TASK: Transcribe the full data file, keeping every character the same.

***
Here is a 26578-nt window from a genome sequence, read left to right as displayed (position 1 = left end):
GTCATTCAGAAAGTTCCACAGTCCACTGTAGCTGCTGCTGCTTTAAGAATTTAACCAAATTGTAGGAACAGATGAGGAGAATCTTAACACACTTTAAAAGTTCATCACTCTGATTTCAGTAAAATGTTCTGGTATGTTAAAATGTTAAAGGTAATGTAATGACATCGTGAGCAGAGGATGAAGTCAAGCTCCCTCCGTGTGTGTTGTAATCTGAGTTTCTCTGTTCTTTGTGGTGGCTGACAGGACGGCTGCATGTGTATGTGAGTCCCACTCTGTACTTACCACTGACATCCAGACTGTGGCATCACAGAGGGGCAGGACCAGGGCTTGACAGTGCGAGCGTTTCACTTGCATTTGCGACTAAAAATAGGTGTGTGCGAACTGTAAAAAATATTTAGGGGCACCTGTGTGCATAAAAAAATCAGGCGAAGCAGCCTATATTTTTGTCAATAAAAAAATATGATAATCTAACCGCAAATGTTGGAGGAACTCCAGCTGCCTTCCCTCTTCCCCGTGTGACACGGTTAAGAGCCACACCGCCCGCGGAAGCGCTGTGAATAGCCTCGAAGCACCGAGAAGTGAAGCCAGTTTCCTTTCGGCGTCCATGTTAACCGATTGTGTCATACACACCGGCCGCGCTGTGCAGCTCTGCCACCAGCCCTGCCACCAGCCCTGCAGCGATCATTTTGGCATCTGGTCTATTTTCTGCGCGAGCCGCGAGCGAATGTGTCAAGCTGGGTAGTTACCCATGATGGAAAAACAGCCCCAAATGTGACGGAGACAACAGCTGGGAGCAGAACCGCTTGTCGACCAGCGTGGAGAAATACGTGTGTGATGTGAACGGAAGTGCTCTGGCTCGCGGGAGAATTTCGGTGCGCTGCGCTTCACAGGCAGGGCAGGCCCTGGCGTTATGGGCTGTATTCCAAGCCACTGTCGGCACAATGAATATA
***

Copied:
Here is a 26578-nt window from a genome sequence, read left to right as displayed (position 1 = left end):
GTCATTCAGAAAGTTCCACAGTCCACTGTAGCTGCTGCTGCTTTAAGAATTTAACCAAATTGTAGGAACAGATGAGGAGAATCTTAACACACTTTAAAAGTTCATCACTCTGATTTCAGTAAAATGTTCTGGTATGTTAAAATGTTAAAGGTAATGTAATGACATCGTGAGCAGAGGATGAAGTCAAGCTCCCTCCGTGTGTGTTGTAATCTGAGTTTCTCTGTTCTTTGTGGTGGCTGACAGGACGGCTGCATGTGTATGTGAGTCCCACTCTGTACTTACCACTGACATCCAGACTGTGGCATCACAGAGGGGCAGGACCAGGGCTTGACAGTGCGAGCGTTTCACTTGCATTTGCGACTAAAAATAGGTGTGTGCGAACTGTAAAAAATATTTAGGGGCACCTGTGTGCATAAAAAAATCAGGCGAAGCAGCCTATATTTTTGTCAATAAAAAAATATGATAATCTAACCGCAAATGTTGGAGGAACTCCAGCTGCCTTCCCTCTTCCCCGTGTGACACGGTTAAGAGCCACACCGCCCGCGGAAGCGCTGTGAATAGCCTCGAAGCACCGAGAAGTGAAGCCAGTTTCCTTTCGGCGTCCATGTTAACCGATTGTGTCATACACACCGGCCGCGCTGTGCAGCTCTGCCACCAGCCCTGCCACCAGCCCTGCAGCGATCATTTTGGCATCTGGTCTATTTTCTGCGCGAGCCGCGAGCGAATGTGTCAAGCTGGGTAGTTACCCATGATGGAAAAACAGCCCCAAATGTGACGGAGACAACAGCTGGGAGCAGAACCGCTTGTCGACCAGCGTGGAGAAATACGTGTGTGATGTGAACGGAAGTGCTCTGGCTCGCGGGAGAATTTCGGTGCGCTGCGCTTCACAGGCAGGGCAGGCCCTGGCGTTATGGGCTGTATTCCAAGCCACTGTCGGCACAATGAATATA